Stay focused, take little breaks, and when you do, repeat to yourself out loud what you just reviewed to help with memorization. Although we are all going to have open books and open notes, if you've attempted any practice exams from home, you'll realize that having a bunch of unorganized sources won't get your exam written. You still need to finish your outlines. Creating attack outlines that are set up to help you answer a specific issue spotted on your exam will also help you, so you know exactly what you need to write in order to complete the analysis.
If you have a printer, I've found that having my outlines and attack sheets next to me while doing practice exams has been extremely helpful. And if you don't have a printer and need help purchasing one, there is a new emergency relief fund at school that you can apply for to get financial help to purchase these necessities. Be kind to yourself at this time but also keep yourself accountable. Write down a to-do list for the day and don't allow yourself to deviate from it until the tasks you deem essential on your schedule are complete. Good luck, all. You've got this.
- Haley Pollock, ‘21
2. Set Goals and Organize Your Day
Set a goal for how many hours you want to work (study) each day. For me, I aim to start at 9 am, but no later than 10 am. And when I say start, I mean notes are out, headphones are in, and I’m studying. The time before 10 am is used to set up my study space for the day. I usually wrap up the day around 10 pm and schedule in 1 hour for lunch and a few other planned breaks.
Set a goal for the number of practice exams to complete for each course and schedule in time each day to complete them, but also schedule time to review them once you are done writing!
Create a routine and tell someone about it who will hold you accountable! Especially now that we are working from home, accountability is a big deal for me. (Join our Friday Silent Study Halls on Zoom if you want a Community feel!)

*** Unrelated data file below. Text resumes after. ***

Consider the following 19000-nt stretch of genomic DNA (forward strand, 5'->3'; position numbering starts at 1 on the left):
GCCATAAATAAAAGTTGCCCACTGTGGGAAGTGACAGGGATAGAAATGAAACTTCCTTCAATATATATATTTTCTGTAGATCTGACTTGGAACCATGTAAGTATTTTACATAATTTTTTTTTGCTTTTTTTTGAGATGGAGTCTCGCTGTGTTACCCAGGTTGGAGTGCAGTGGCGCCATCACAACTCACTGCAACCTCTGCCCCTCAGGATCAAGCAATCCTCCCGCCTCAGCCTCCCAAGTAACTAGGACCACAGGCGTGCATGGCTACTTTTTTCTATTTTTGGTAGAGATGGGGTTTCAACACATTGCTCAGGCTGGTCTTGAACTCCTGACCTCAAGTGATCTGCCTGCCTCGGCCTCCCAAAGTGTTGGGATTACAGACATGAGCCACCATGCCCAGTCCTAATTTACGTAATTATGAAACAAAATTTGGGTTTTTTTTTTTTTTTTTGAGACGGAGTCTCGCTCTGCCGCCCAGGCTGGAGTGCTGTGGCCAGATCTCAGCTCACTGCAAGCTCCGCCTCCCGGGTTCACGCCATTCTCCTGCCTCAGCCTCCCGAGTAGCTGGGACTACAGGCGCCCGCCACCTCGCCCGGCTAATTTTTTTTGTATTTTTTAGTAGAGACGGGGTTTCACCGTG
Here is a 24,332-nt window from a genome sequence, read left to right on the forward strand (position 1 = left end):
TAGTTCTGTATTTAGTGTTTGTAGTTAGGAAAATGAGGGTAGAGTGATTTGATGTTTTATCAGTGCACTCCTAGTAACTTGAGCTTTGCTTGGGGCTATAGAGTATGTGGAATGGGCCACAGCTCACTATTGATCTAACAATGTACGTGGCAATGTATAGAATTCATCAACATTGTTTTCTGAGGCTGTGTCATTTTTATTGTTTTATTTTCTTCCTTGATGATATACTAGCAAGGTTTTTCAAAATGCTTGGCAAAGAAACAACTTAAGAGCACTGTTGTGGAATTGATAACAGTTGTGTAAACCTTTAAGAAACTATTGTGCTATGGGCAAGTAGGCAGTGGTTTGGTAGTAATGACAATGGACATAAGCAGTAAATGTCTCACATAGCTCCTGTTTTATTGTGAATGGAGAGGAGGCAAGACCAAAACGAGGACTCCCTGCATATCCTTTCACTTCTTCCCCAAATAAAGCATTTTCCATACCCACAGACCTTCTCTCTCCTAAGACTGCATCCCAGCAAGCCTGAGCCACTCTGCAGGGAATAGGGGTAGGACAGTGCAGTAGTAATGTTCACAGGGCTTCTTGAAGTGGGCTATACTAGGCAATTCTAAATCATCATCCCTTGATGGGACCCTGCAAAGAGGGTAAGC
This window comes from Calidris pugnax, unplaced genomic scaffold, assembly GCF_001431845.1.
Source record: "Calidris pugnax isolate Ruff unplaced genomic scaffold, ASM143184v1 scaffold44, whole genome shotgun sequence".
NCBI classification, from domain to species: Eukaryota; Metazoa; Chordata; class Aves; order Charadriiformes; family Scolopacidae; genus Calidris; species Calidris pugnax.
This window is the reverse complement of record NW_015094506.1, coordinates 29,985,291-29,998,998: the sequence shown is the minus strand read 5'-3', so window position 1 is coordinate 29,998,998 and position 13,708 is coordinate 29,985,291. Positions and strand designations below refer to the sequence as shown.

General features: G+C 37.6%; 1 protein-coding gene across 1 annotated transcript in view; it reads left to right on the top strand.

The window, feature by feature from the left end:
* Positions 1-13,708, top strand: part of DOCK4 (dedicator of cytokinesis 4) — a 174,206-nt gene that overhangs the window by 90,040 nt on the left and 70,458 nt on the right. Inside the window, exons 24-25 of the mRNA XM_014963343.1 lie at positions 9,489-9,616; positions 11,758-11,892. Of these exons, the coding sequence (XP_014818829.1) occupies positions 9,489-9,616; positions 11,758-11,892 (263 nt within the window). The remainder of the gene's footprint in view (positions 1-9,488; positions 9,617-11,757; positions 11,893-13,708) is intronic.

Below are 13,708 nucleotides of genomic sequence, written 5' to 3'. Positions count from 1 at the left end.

- Samantha Dennis, ‘21
3. Friendly Reminders to Friends and Family
Give your close friends and family a kind but stern reminder that you will be MIA and working on your own time for the next couple of weeks. Tell them to please be patient with you and give you space.
- Abraham Bran, ‘21
4. Reading Period Tips
Stay off your phone. Remove as many distractions as possible —start by turning on “do not disturb” and checking your notifications once an hour. Allowing little distractions to pop up while you’re working disrupts your learning! It all adds up.
Get your hands on the material. Don’t just study with your eyes. Actively learn by writing, drawing out concepts, etc. If you’re simply re-reading, you’re passively learning—and trust me, you won’t retain as much.
-Jessica Bulaon, ‘21
Good Luck with Finals!
*About the Author:
Katherine Vazquez is a 2L traditional day student. Before law school, Katherine interned with the Los Angeles County District Attorney’s Office in the Post-Conviction Litigation and Discovery Unit.
Last year, Katherine externed at the U.S. District Court for the Central District of California. She was also a law clerk in the Removal Defense Clinic. This summer 2020, Katherine will be an extern at the Office of Legislative Counsel in Sacramento.
In addition to serving as a Dean’s Fellow, Katherine is a Staff Editor for the Southwestern Journal of International Law and a Contributing Editor for Litigation News, a publication of the American Bar Association’s Section of Litigation.
In her free time, Katherine likes to hang out at the beach with her friends and dogs, Django and Jami.
Dean’s Fellows are upper-division students with strong academic skills who go through a rigorous application and training process. They are an integral part of the Academic Success and Bar Preparation Department. They are carefully selected based on their academic excellence and ability to teach other students best-practice study methods that will help them become acclimated to the study of law. Dean’s Fellows meet with students as academic mentors.